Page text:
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Definition of ARD Radio

What Is "ARD"?

ARD ("Arbeitsgemeinschaft der oeffentlich-rechtlichen Rundfunkanstalten Deutschlands") is a collaboration of currently nine independent public broadcasting corporations established by states or groups of states, in addition to the federal broadcasting corporation Deutsche Welle. ARD was founded in 1950, and as a whole, it provides all parts of the Federal Republic of Germany with television and radio programs. ARD consists of the following member stations.
Bayerischer Rundfunk (BR)headquartered in Munich
Hessischer Rundfunk (HR)headquarteted in Frankfurt
Mitteldeutscher Rundfunk (MDR)headquartered in Leipzig
Norddeutscher Rundfunk (NDR)headquartered in Hamburg
Radio Bremen (RB)headquartered in Bremen
Rundfunk Berlin-Brandenburg (RBB)headquartered in Berlin and Potsdam
Saarlaendischer Rundfunk (SR)hearquartered in Saarbruecken
Suedwestrundfunk (SWR)headquartered in Stuttgart
Westdeutscher Rundfunk (WDR)headquartered in Cologne
Deutsche Welle (DW)headquartered in Berlin and Bonn

As Germany's external broadcaster, Deutsche Welle produces programs for a worldwide audience in 30 languages for television, radio, and the Internet.

An additional public radio station called Deutschlandradio airs two radio programs nationally:

Deutschlandfunk (DLF), based in Cologne, and
Deutschlandradio Kultur (DLR), based in Berlin.

ARD and a natonwide, public TV corporation called ZDF jointly finance and administrate Deutschlandradio.

Since they are under public control, the regional broadcasting corporations are independent from state control. Serving the general public is their only obligation. Germany has a dual system, in which public and private commercial broadcasting coexist. Within this system, ARD defines its main goal as providing the German population with information, education, and entertainment.

Public broadcasting corporations' adherence to the public programming mandate is monitored by broadcasting councils. They consist of elected representatives of the major organized groups in society (e.g. labor, industrial management, churches).

The regional public broadcast corporations jointly contribute to ARD's "First German Television" and several "Third Programs." In addition, ARD or individual ARD member stations join forces with non-member stations to provide further TV programming that can be received either terrestrially, via cable, or via satellite.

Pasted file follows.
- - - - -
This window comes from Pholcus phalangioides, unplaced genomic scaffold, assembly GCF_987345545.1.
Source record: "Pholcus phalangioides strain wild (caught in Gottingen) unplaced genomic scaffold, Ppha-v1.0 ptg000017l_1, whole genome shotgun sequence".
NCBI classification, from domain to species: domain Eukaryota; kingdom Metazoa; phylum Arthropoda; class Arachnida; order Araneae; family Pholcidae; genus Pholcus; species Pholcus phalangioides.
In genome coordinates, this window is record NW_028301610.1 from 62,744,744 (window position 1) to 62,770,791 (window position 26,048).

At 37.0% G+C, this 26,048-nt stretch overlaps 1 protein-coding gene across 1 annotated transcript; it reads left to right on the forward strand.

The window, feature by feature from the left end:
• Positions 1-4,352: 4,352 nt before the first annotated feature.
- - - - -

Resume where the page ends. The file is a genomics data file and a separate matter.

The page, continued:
Each state-based member corporation offers at least four radio programs that differ in format and target group. These programs can be received in the state where an individual station is based, as well as in neighboring states. Some radio programs are split up in regions. The audiences of individual ARD member stations overlap. Therefore the whole Federal Republic of Germany is provided with a wide choice of comprehensive, versatile public radio programs.

ARD member corporations also host a large number of cultural events, either alone or in collaboration with other organizations. These events range from art exhibitions to pop concerts. Music events have a particular high priority. Togehter, the nine regional public broadcasting corporations maintain a number of different music ensembles, from big bands to symphony orchestras. They are led by world-famous conductors.

The public broadcasting corporations receive most of their funding from their listeners and viewers who have to pay a monthly fee if they own a radio or a television set. However, listeners and viewers may be exempted for reasons of financial hardship.

As of 2012, the monthly fee is 17.98 per month (basic fee/radio 5.76; television 12.22). ARD member stations do not receive all of the fees because other programs that are partially supported by ARD also benefit from the revenue. As of 2013, the traditional fee based on radio and TV sets per household will be replaced by a flat rate per household.

Deutsche Welle is not financed by fees, but it receives subsidies from the federal government.

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